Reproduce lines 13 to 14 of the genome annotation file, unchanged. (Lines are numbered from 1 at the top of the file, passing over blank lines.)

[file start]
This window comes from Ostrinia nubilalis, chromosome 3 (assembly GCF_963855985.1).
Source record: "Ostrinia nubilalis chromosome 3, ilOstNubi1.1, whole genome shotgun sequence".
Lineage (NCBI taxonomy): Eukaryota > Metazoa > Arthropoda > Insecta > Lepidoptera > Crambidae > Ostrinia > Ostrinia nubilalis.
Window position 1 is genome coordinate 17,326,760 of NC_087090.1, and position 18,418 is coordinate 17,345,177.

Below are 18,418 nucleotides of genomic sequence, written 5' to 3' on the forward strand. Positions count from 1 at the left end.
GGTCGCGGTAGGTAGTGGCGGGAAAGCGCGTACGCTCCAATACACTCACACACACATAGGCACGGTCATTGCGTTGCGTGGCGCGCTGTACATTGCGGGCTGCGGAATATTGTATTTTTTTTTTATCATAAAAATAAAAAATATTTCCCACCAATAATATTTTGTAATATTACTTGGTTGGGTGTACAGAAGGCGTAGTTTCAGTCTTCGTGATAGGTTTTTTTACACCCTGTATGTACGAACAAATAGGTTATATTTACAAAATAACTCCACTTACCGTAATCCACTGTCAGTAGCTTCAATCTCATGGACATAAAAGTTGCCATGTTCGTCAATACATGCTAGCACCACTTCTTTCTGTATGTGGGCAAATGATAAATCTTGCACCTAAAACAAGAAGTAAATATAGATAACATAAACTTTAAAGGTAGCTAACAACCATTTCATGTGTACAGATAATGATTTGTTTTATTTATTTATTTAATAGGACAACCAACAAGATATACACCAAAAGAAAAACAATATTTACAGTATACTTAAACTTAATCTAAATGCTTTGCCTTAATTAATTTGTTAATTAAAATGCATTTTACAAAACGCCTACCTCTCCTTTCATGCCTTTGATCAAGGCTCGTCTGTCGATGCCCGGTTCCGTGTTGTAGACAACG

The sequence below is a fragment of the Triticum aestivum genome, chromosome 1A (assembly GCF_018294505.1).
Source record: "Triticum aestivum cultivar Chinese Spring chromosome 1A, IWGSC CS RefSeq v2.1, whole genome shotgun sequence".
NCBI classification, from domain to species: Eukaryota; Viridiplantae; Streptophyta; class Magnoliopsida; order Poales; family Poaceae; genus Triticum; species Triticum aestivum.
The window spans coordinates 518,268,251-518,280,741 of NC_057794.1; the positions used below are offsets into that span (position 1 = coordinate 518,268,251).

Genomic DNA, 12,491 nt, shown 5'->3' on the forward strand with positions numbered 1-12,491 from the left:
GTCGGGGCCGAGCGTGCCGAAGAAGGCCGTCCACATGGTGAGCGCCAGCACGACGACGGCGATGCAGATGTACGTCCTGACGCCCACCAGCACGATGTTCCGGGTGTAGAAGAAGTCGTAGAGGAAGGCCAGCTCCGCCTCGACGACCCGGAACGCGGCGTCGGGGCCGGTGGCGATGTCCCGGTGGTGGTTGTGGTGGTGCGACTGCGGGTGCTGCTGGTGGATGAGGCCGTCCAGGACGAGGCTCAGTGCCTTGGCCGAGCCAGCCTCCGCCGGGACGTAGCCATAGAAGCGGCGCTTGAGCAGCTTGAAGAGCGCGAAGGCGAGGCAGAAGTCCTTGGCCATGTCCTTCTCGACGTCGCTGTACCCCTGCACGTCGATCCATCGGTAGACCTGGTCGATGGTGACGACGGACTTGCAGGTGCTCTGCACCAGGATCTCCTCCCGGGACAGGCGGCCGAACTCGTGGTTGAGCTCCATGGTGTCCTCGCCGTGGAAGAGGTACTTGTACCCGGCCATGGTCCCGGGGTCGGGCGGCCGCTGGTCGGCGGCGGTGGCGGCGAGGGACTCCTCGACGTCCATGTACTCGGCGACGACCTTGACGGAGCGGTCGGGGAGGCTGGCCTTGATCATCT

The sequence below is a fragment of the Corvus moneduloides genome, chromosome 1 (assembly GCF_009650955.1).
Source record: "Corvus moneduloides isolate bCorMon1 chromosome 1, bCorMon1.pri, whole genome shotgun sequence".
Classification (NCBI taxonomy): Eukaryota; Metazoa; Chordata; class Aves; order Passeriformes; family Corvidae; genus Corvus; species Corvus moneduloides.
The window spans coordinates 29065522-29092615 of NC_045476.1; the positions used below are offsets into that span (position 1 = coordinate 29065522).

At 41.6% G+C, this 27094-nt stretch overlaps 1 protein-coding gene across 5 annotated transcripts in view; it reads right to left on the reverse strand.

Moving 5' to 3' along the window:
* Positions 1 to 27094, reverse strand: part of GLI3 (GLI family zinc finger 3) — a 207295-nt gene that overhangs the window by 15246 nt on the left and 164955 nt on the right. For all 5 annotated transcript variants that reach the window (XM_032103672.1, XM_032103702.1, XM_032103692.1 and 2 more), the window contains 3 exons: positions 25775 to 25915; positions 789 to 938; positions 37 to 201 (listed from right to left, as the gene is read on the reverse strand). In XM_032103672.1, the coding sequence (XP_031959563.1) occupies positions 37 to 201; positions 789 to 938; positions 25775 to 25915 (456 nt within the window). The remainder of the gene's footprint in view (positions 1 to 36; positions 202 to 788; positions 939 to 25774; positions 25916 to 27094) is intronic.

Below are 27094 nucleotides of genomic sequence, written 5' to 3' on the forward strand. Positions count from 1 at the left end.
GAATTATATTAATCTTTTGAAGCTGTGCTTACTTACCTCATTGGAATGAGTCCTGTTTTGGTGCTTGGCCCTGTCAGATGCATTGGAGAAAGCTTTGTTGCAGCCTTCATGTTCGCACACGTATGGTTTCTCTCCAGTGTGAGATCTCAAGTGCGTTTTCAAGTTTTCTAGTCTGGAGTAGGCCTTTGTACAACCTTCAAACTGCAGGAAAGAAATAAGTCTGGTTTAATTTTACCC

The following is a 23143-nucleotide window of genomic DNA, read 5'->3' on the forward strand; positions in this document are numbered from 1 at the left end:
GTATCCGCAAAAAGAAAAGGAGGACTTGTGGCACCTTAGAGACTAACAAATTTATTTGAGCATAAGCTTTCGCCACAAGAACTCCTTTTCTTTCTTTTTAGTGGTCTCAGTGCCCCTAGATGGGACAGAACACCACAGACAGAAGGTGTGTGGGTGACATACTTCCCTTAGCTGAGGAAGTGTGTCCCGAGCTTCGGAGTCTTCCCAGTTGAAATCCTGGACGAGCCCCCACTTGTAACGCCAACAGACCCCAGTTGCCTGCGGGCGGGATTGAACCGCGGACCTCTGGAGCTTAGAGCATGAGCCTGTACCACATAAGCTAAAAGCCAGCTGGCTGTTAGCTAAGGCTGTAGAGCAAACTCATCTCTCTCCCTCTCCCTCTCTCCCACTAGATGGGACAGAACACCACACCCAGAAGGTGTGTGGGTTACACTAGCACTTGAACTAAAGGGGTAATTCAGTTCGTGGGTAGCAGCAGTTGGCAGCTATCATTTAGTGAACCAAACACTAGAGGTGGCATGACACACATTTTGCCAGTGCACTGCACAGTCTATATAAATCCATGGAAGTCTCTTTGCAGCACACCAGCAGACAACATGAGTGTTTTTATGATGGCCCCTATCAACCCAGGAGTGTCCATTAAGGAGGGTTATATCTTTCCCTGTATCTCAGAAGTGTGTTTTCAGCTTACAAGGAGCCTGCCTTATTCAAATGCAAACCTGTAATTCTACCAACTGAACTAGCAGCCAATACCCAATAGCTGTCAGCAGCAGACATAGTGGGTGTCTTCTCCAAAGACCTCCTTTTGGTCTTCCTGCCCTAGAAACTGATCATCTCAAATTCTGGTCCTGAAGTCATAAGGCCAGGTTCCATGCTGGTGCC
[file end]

The sequence below is a fragment of the Corvus moneduloides genome, chromosome 1 (assembly GCF_009650955.1).
Source record: "Corvus moneduloides isolate bCorMon1 chromosome 1, bCorMon1.pri, whole genome shotgun sequence".